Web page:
Feeling guilty and unsure of what to do next, I had decided to confide in Keith on what had happened the day before.
Dawn had just broke and we were strolling along the Dom Luís I Bridge. The early morning had the air fresh and cool. It was so quiet and peaceful, I felt like I had to whisper to not disrupt the slowly awakening city.
The morning sun was peaking over the horizon, shadows etching patterns on the cobbled street from the double-deck metal arch bridge.
“I’d hate to come between you girls, how about I fix this?” Keith replied, taking my hand and stroking it to assure me that he would have everything under control.
Tile Making Workshop, Porto
Keith had signed us up for a tile-making workshop to learn more about the traditional tiles we’d see everywhere in Portugal. Us meaning the two other girls, him and me. I don’t even know how but he had managed to convince them to say yes. He reasoned that it was a way for them to “know him better” and to “give him a chance before any judgements”.
“Also an opportunity for you to patch things up with the ladies.” He hints as Cherry and Victoria joins our table in the workshop.
Before I get to say anything else, a lady probably in her early 40s enters the room and introduces herself as Teresa. She’s soft-spoken but the fire in her eyes when she talks about her craft speaks otherwise. She demonstrates what to expect in the next hour — her fingers moulding the earth, gently working her magic with the tools.
We all follow suit. I craft the wet clay with determination, hoping to receive the same results of her tile with mine. Sheepish looks amongst us ladies and Keith are exchanged, sneaking peaks here and there. Eventually, we all have a good time trying to keep up with Teresa.
I take a look at my masterpiece at the end of the hour. Convincing myself that it’s merely my first attempt at tile making, I hand it over to Teresa. She lets us know that she’d send us our tiles via post once she’s done with it’s ceramic process — a cute memo I’d receive 2 weeks down the road.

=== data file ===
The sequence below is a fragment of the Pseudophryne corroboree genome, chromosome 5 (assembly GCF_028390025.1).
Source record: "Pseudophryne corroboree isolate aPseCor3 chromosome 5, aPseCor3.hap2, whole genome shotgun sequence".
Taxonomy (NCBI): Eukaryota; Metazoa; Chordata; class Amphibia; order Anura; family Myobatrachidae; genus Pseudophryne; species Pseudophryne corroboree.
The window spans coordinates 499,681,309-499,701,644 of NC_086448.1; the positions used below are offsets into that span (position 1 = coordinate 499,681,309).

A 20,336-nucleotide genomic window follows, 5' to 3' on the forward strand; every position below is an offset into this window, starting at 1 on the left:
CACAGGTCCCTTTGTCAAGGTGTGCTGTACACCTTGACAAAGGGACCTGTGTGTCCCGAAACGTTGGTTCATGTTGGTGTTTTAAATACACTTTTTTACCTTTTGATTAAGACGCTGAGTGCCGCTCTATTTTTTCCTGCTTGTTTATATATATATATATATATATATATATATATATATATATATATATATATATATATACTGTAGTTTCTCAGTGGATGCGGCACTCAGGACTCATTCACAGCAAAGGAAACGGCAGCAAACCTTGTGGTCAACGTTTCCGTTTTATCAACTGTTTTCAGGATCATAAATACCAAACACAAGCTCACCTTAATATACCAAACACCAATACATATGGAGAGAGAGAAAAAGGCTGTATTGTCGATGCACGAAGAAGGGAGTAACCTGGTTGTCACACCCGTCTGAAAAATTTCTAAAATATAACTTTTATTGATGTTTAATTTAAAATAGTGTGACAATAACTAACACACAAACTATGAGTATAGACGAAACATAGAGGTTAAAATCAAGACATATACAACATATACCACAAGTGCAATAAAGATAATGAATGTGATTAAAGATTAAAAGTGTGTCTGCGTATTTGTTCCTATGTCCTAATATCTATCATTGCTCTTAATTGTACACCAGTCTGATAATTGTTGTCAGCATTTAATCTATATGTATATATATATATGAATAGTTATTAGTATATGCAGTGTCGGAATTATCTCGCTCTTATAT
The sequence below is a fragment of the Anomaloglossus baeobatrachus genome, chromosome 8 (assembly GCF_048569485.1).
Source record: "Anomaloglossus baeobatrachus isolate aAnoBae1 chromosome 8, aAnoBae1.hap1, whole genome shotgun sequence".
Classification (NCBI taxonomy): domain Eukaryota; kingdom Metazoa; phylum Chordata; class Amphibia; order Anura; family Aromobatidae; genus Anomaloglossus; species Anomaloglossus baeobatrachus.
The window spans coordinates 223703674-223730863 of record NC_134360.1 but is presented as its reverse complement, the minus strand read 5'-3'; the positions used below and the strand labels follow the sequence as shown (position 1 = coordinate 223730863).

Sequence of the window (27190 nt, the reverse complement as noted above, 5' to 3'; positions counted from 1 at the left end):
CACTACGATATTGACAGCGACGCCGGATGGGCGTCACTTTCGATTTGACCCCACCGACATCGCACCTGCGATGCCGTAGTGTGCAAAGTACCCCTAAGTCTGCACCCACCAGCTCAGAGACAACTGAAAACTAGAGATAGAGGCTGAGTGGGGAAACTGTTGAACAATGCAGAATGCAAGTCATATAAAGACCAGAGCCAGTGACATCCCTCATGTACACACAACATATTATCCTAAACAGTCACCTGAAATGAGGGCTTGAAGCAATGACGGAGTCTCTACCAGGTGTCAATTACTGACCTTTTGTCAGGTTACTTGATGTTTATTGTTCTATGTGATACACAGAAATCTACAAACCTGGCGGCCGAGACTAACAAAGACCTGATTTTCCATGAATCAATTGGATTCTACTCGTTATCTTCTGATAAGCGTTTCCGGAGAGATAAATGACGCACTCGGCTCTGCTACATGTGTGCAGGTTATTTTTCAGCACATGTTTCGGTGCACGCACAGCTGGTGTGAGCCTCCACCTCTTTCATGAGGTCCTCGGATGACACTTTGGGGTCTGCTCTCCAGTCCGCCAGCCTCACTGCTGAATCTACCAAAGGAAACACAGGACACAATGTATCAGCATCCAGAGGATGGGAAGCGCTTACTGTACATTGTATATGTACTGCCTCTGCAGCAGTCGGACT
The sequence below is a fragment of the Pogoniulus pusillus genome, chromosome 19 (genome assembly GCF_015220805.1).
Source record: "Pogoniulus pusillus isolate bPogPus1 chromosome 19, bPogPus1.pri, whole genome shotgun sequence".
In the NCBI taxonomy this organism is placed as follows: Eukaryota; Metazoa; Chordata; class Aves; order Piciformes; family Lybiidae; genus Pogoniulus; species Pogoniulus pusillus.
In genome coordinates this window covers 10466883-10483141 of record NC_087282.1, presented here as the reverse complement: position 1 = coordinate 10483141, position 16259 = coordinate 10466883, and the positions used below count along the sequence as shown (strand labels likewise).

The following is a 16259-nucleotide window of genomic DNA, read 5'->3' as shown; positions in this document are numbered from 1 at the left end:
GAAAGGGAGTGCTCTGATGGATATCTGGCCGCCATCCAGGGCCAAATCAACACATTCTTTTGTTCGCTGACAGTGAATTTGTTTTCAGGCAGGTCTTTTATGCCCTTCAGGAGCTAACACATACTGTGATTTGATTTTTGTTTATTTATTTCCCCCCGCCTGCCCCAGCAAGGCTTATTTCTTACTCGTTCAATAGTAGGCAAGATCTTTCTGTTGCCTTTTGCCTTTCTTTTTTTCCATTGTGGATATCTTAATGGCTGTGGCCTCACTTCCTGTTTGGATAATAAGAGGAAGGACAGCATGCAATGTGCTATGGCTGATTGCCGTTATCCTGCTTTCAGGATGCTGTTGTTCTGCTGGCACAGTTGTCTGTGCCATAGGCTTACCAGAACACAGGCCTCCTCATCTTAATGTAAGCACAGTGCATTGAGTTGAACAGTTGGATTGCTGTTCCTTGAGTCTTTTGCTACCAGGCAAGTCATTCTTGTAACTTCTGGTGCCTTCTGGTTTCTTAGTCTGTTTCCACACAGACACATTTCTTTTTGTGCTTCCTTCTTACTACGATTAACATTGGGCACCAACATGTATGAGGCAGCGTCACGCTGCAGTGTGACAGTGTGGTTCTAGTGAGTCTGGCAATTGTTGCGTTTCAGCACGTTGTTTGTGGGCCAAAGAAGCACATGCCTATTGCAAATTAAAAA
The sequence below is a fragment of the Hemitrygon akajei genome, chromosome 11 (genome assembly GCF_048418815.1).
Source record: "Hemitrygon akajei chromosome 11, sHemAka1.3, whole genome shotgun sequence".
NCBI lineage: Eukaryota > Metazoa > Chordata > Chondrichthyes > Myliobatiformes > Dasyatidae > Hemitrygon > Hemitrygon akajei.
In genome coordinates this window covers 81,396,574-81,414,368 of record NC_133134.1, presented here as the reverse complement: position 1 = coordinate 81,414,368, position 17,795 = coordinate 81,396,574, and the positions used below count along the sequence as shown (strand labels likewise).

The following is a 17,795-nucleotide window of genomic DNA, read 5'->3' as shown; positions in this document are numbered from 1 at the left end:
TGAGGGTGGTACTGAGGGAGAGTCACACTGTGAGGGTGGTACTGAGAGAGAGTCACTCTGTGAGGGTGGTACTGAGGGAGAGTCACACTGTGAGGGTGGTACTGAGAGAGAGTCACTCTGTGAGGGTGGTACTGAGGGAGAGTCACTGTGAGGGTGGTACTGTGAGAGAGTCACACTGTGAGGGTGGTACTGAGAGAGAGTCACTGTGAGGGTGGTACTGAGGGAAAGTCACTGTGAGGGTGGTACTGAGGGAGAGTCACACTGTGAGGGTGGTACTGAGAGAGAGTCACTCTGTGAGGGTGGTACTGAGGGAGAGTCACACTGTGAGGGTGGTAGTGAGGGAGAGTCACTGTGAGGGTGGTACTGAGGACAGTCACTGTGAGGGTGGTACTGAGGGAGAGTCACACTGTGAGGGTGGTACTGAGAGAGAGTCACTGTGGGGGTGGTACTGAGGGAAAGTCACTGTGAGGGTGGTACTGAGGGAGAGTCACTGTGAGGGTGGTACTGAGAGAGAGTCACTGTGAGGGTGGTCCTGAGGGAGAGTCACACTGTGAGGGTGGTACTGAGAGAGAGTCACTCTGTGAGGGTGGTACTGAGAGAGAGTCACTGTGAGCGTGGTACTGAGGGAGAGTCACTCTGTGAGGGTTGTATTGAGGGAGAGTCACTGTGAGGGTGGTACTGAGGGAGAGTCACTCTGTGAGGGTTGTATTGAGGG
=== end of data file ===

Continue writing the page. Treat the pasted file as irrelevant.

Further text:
Jardins do Palácio de Cristal
“Fiiiiineeeeee, apology accepted.” Victoria finally gives in. I breathe a sigh of relief.
The golden hour had just started and I’d set up a picnic at the Gardens of the Crystal Palace — food was the best way to show my sincerity.
I’d found a spot near a lookout point to capture the sunset that evening. You could tell that the gorgeous park was well-mainened with its flourishing flowers. Proud peacocks were striding about, unintimidated but tame enough to not disrupt our evening.
“I promise to consider your feelings more when making plans,” I assure the both of them. We clink our glasses and enjoy the rest of the evening, watching the sun set.
Ending Scene: Train Station
São Bento Railway Station, Porto
Eventually, I’d decided to explore Portugal on my own for a bit. It wasn’t that I’d fallen out with the girls again or that nothing had worked out between Keith and I.
In fact, it was the opposite. Everything was going great. However, my main intention for coming to Portugal was to explore a country on my own and I was getting too comfortable with my friends.
The São Bento Railway Station was jam-packed with tourists and locals alike, rushing to alight and board their respective trains. I fumble with my ticket and double check the timings. I had arrived early with an hour to spare.
“Let you know once I’ve reached my hostel.” I text my friends before deciding to explore more of the train station. The beautiful mix of the blue designs on the white tiles really was something to look at.
I take one last look around before boarding my train, ready to explore on my own.
There we have it, the storyboard of probably what is the most generic indie summer film. Let me know what you think! A great shoutout to the rest of my Portugal team who were so willing to play along.
If you’re planning a trip to Portugal, you might want to check out our 10-day Portugal Itinerary for under S$2k!